Pacific North American Regional Integration And Control

Posted on Wednesday, March 10 at 15:09 by NAUWATCH

By Dana Gabriel

U.S.-Canadian state and provincial integration is being achieved in areas of transportation, the economy, energy and the environment. With some national, trilateral and global initiatives being discredited, stalled or ineffective, it appears as if the strategy has further shifted to a regional and local level in an effort to lay the groundwork for new agreements.

In 2008, the Pacific Coast Collaborative was established between Alaska, British Columbia, California, Oregon and Washington as, “a formal basis for cooperative action, a forum for leadership and information sharing, and a common voice on issues facing Pacific North America.” Some of its key priorities include action on clean energy, regional transportation, emergency management, sustainable regional economy, ocean conservation and climate change, as well as other issues. The inaugural Leaders’ Forum of the Pacific Coast Collaborative was held in Vancouver, British Colombia on February 12, 2010. It was hosted by Premier Gordon Campbell and chaired by California Governor Arnold Schwarzenegger. The meeting was also attended by Washington Governor Christine Gregoire and Oregon Secretary of State Kate Brown. Although Alaska is also a member of the group, they were not able to send a representative to the meeting. It was announced that Oregon will be hosting the next forum to be held later this year.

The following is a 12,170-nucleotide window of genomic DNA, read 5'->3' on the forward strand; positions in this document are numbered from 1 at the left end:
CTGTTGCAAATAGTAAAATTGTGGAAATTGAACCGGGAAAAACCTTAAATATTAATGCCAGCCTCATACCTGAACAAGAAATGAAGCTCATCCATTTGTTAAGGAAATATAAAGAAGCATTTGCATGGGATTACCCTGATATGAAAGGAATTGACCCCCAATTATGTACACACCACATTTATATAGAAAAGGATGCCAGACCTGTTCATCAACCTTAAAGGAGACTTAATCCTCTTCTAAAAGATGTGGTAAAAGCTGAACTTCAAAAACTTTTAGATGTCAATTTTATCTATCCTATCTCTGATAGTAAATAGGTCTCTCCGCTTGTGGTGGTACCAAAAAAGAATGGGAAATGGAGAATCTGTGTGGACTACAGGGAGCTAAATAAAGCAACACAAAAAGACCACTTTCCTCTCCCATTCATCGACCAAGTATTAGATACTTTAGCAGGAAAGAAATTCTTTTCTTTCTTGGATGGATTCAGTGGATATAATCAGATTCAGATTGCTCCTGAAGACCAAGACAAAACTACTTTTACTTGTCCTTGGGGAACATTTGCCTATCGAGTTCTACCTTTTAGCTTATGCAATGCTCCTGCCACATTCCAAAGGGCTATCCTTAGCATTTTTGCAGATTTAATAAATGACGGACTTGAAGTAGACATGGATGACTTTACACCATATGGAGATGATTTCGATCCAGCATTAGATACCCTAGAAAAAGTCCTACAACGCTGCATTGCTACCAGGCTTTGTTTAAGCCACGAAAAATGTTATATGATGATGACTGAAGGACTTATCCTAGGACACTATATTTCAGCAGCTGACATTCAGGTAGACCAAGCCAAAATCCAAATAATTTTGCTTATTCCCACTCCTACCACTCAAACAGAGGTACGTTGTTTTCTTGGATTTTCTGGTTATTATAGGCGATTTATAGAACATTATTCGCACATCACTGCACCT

The Pacific Coast Leaders signed two action plans. The first being- Innovation, the Environment and the Economy which, “sets out a series of co-operative initiatives to promote renewable and low-carbon energy and energy conservation, including developing Interstate 5/Highway 99 as a green transportation corridor. It also promotes development of high-speed rail from San Diego to Vancouver and the move to ‘Green Ports’ through co-operation to reduce local air pollutants and greenhouse gas emissions.” The second action plan on Ocean Conservation and Coastal Climate Change Adaptation, “focuses on co-operation on invasive species, reductions in toxins and other pollutants, promoting sustainable fisheries management and research into impacts from climate change and adaptation options.” The leaders also released a document entitled Vision 2030: Positioning Pacific North America for Sustainable Prosperity which sets out a strategic outlook for regional collaboration.

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  1. by RickW
    Thu Mar 11, 2010 12:56 am
    They just L-O-O-O-VE that phrase "Sustainable Prosperity", don't they?

  2. Thu Mar 11, 2010 1:57 pm
    Yes, as long as its sustained for the ordained.

  3. by RickW
    Thu Mar 11, 2010 4:19 pm
    I wonder how slippery their answer would be if they were required to explain just what "sustainable prosperity" is, and how would it be achieved......

  4. Thu Mar 11, 2010 5:47 pm
    Sustainable prosperity is the same as wealth creation by foreign investment and job creation with 20 hour a week minimum wage jobs .

    Ed Deak.

  5. by RickW
    Thu Mar 11, 2010 6:11 pm
    20 hour a week minimum wage jobs
    And our educational system is being geared to that end. Whether it is intentional or not is irrelevant (but I suspect, with the current federal government at any rate, that education SHOULD NOT be universal and publicly funded).

  6. Thu Mar 11, 2010 11:45 pm
    I heard great news in the last couple of days . Canadian experts to the US have dropped, but Canadian exports to the rest of the world have risen , making for a total rise in exports. The thicker border is giving us back some sovereignty. Let the trend continue, at an accelerating pace.

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